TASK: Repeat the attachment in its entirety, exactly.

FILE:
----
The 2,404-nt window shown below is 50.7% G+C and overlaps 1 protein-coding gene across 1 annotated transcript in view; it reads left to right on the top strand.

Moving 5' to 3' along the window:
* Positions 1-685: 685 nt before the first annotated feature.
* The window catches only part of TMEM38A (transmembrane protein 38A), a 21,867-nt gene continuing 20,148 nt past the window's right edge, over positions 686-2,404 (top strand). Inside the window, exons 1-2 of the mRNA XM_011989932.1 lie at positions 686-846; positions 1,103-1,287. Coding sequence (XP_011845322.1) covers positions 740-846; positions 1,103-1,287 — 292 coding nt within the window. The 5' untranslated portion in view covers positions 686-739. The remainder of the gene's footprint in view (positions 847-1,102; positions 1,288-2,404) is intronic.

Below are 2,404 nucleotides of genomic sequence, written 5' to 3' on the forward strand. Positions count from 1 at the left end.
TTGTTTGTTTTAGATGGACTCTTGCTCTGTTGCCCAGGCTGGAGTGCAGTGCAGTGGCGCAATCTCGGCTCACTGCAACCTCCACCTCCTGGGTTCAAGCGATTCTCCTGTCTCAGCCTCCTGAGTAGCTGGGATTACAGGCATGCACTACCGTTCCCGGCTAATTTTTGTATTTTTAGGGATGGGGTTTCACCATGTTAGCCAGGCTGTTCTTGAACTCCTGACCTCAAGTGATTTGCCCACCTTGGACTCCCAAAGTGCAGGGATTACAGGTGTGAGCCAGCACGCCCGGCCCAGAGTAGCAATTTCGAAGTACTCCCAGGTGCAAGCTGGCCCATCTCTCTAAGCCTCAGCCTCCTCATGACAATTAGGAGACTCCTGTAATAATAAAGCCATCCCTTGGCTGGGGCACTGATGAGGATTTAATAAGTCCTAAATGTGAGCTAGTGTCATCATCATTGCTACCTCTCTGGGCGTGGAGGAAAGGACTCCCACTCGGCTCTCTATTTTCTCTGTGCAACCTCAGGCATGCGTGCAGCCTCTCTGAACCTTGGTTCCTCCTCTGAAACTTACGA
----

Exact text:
The 2,404-nt window shown below is 50.7% G+C and overlaps 1 protein-coding gene across 1 annotated transcript in view; it reads left to right on the top strand.

Moving 5' to 3' along the window:
* Positions 1-685: 685 nt before the first annotated feature.
* The window catches only part of TMEM38A (transmembrane protein 38A), a 21,867-nt gene continuing 20,148 nt past the window's right edge, over positions 686-2,404 (top strand). Inside the window, exons 1-2 of the mRNA XM_011989932.1 lie at positions 686-846; positions 1,103-1,287. Coding sequence (XP_011845322.1) covers positions 740-846; positions 1,103-1,287 — 292 coding nt within the window. The 5' untranslated portion in view covers positions 686-739. The remainder of the gene's footprint in view (positions 847-1,102; positions 1,288-2,404) is intronic.

Below are 2,404 nucleotides of genomic sequence, written 5' to 3' on the forward strand. Positions count from 1 at the left end.
TTGTTTGTTTTAGATGGACTCTTGCTCTGTTGCCCAGGCTGGAGTGCAGTGCAGTGGCGCAATCTCGGCTCACTGCAACCTCCACCTCCTGGGTTCAAGCGATTCTCCTGTCTCAGCCTCCTGAGTAGCTGGGATTACAGGCATGCACTACCGTTCCCGGCTAATTTTTGTATTTTTAGGGATGGGGTTTCACCATGTTAGCCAGGCTGTTCTTGAACTCCTGACCTCAAGTGATTTGCCCACCTTGGACTCCCAAAGTGCAGGGATTACAGGTGTGAGCCAGCACGCCCGGCCCAGAGTAGCAATTTCGAAGTACTCCCAGGTGCAAGCTGGCCCATCTCTCTAAGCCTCAGCCTCCTCATGACAATTAGGAGACTCCTGTAATAATAAAGCCATCCCTTGGCTGGGGCACTGATGAGGATTTAATAAGTCCTAAATGTGAGCTAGTGTCATCATCATTGCTACCTCTCTGGGCGTGGAGGAAAGGACTCCCACTCGGCTCTCTATTTTCTCTGTGCAACCTCAGGCATGCGTGCAGCCTCTCTGAACCTTGGTTCCTCCTCTGAAACTTACGA